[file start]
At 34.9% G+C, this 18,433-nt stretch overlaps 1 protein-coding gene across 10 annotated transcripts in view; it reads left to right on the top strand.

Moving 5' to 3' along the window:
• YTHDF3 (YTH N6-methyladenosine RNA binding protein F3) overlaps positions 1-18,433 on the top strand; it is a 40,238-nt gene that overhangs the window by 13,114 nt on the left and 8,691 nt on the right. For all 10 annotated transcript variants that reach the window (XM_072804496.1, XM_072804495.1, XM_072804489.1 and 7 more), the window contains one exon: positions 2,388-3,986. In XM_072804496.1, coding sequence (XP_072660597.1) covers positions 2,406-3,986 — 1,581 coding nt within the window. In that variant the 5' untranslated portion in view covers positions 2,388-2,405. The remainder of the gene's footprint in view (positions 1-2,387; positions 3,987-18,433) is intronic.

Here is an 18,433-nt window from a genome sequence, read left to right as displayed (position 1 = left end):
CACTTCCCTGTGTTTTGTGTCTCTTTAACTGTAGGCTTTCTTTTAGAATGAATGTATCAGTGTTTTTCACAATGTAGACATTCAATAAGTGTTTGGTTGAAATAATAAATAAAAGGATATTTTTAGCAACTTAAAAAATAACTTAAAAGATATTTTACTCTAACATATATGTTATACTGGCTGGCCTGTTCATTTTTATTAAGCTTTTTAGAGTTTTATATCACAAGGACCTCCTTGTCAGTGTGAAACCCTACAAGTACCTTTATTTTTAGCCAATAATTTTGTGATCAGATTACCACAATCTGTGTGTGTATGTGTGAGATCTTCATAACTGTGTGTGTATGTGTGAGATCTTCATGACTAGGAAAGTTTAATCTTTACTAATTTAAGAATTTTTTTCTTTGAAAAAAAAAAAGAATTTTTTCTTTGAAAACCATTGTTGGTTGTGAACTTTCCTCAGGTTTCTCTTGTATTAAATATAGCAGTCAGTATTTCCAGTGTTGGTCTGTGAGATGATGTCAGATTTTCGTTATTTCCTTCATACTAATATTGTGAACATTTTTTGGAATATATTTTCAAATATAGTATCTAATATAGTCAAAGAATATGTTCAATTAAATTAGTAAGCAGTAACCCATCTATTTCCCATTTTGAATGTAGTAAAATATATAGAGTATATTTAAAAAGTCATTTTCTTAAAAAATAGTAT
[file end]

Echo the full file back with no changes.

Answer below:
At 34.9% G+C, this 18,433-nt stretch overlaps 1 protein-coding gene across 10 annotated transcripts in view; it reads left to right on the top strand.

Moving 5' to 3' along the window:
• YTHDF3 (YTH N6-methyladenosine RNA binding protein F3) overlaps positions 1-18,433 on the top strand; it is a 40,238-nt gene that overhangs the window by 13,114 nt on the left and 8,691 nt on the right. For all 10 annotated transcript variants that reach the window (XM_072804496.1, XM_072804495.1, XM_072804489.1 and 7 more), the window contains one exon: positions 2,388-3,986. In XM_072804496.1, coding sequence (XP_072660597.1) covers positions 2,406-3,986 — 1,581 coding nt within the window. In that variant the 5' untranslated portion in view covers positions 2,388-2,405. The remainder of the gene's footprint in view (positions 1-2,387; positions 3,987-18,433) is intronic.

Here is an 18,433-nt window from a genome sequence, read left to right as displayed (position 1 = left end):
CACTTCCCTGTGTTTTGTGTCTCTTTAACTGTAGGCTTTCTTTTAGAATGAATGTATCAGTGTTTTTCACAATGTAGACATTCAATAAGTGTTTGGTTGAAATAATAAATAAAAGGATATTTTTAGCAACTTAAAAAATAACTTAAAAGATATTTTACTCTAACATATATGTTATACTGGCTGGCCTGTTCATTTTTATTAAGCTTTTTAGAGTTTTATATCACAAGGACCTCCTTGTCAGTGTGAAACCCTACAAGTACCTTTATTTTTAGCCAATAATTTTGTGATCAGATTACCACAATCTGTGTGTGTATGTGTGAGATCTTCATAACTGTGTGTGTATGTGTGAGATCTTCATGACTAGGAAAGTTTAATCTTTACTAATTTAAGAATTTTTTTCTTTGAAAAAAAAAAAGAATTTTTTCTTTGAAAACCATTGTTGGTTGTGAACTTTCCTCAGGTTTCTCTTGTATTAAATATAGCAGTCAGTATTTCCAGTGTTGGTCTGTGAGATGATGTCAGATTTTCGTTATTTCCTTCATACTAATATTGTGAACATTTTTTGGAATATATTTTCAAATATAGTATCTAATATAGTCAAAGAATATGTTCAATTAAATTAGTAAGCAGTAACCCATCTATTTCCCATTTTGAATGTAGTAAAATATATAGAGTATATTTAAAAAGTCATTTTCTTAAAAAATAGTAT